Search Still Beats Social for Referral Traffic in 2017
When it comes to using digital marketing today, most people look to use social media marketing. Given it takes you direct to the person, it’s easy to see why so many people treat social media marketing with such prominence. However, a recent report showed that there might be less of a correlation between marketing success on social media than we thought.
This is because it turns out that, in 2017, search engine traffic accounted for around 35% of all site visits. Social media, meanwhile, made up for around 26%. That’s a sizeable jump, especially when it’s so common to hear things like search engine marketing being written off so regularly. Why write off the better performer of the two?
The report, prepared by Shareaholic, proved to be essential in the development of better traffic for the long-term. This was the first time that search beat share in search volume since 2014 – so it’s not the beginning of the end of social media marketing. It’s just a case in point that both are still very valid marketing programs that you should look to utilize.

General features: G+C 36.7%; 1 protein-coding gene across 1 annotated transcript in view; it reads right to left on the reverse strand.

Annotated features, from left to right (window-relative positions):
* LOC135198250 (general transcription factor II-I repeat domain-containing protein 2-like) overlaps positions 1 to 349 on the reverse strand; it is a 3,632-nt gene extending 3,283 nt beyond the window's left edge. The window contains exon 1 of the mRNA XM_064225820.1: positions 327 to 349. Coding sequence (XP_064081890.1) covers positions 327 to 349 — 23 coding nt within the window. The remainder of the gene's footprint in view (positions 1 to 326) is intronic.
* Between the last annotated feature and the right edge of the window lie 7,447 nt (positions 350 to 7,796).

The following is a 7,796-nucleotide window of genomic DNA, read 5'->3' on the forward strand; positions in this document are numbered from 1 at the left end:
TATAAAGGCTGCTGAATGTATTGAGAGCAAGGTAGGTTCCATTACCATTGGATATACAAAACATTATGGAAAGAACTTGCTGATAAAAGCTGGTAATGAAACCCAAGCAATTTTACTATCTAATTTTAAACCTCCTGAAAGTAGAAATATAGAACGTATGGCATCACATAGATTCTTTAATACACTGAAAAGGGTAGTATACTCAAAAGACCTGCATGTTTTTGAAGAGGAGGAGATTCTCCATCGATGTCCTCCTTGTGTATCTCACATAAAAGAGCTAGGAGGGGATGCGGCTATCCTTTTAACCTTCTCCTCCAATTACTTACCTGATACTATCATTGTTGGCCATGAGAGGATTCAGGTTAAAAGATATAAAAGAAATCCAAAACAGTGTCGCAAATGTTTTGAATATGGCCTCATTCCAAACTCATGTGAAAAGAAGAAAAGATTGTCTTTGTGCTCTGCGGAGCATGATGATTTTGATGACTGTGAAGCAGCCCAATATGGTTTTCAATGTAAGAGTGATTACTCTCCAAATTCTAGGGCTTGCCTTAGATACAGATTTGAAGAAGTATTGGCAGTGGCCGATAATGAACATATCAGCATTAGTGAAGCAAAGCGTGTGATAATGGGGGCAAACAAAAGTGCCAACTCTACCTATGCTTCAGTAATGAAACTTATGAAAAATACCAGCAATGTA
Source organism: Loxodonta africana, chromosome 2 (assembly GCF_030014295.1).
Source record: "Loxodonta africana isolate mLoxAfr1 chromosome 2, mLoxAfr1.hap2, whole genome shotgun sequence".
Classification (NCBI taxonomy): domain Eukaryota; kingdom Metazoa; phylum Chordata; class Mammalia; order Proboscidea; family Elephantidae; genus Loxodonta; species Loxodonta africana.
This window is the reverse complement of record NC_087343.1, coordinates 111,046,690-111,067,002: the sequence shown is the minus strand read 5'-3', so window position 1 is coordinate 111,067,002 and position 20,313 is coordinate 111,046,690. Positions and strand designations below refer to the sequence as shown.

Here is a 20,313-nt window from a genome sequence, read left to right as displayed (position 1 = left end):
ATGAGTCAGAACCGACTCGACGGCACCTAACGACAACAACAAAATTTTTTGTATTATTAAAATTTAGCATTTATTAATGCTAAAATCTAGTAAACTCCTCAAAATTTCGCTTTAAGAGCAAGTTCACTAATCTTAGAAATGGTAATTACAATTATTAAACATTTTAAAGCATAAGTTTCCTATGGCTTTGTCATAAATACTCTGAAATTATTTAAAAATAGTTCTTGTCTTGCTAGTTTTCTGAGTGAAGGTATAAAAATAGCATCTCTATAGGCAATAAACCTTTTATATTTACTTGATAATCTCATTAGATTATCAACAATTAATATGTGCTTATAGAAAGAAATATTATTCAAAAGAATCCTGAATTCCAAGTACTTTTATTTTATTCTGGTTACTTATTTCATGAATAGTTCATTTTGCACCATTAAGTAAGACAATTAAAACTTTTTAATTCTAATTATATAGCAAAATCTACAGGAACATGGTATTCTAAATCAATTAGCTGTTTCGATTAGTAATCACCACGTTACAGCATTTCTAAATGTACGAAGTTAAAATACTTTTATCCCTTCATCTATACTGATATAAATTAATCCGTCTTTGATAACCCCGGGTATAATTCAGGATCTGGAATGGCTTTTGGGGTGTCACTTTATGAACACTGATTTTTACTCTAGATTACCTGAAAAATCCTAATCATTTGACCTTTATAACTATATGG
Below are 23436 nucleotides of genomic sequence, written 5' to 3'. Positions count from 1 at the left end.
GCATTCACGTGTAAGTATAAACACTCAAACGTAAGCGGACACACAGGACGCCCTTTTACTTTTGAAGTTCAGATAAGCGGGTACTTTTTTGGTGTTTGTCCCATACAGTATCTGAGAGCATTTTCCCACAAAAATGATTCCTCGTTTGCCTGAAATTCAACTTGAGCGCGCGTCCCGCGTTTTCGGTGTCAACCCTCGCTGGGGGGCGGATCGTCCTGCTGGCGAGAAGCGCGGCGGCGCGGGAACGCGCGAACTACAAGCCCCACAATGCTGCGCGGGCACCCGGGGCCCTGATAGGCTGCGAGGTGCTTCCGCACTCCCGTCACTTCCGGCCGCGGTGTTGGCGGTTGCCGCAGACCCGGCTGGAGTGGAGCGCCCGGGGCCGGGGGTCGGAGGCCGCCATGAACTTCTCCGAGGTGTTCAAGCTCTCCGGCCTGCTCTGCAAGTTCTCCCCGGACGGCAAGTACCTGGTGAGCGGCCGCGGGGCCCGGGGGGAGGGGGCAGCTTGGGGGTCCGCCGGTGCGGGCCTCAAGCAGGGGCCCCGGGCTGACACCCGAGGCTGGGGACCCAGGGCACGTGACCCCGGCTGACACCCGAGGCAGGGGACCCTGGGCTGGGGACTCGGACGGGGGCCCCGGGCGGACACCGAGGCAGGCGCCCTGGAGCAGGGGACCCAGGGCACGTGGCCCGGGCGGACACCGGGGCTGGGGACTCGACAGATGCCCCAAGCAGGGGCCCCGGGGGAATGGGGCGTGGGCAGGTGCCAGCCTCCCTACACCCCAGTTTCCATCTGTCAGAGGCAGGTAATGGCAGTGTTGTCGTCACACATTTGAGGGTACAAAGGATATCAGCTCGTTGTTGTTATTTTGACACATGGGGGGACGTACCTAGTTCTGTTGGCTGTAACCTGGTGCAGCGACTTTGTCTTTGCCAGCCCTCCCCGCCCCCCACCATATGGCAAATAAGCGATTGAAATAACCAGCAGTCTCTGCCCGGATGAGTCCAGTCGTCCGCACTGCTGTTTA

Why Does Search Win Over Social?
A lot of people are put off by social media now. The rising stories of ‘fake news’ and people spreading misinformation means that many people are quite subtle to use social media for anything beyond interaction with friends.
The rise in people trying to work out key issues in the world plays a major role as well. From people searching about Brexit and Cambridge Analytica, to people working out just how much data is stored about us online. There’s ample reason why we are seeing such a wholesale change in the industry: people are looking for information from sources outside of their own social circle.
For now, this is going to be a topic that lingers on the sideline. In the future though, we expect changes to search engine algorithms and social media algorithms to keep chopping and changing. This could have a deciding role in which of the two platforms becomes the dominant source of website traffic long-term.
Source: Search Engine Land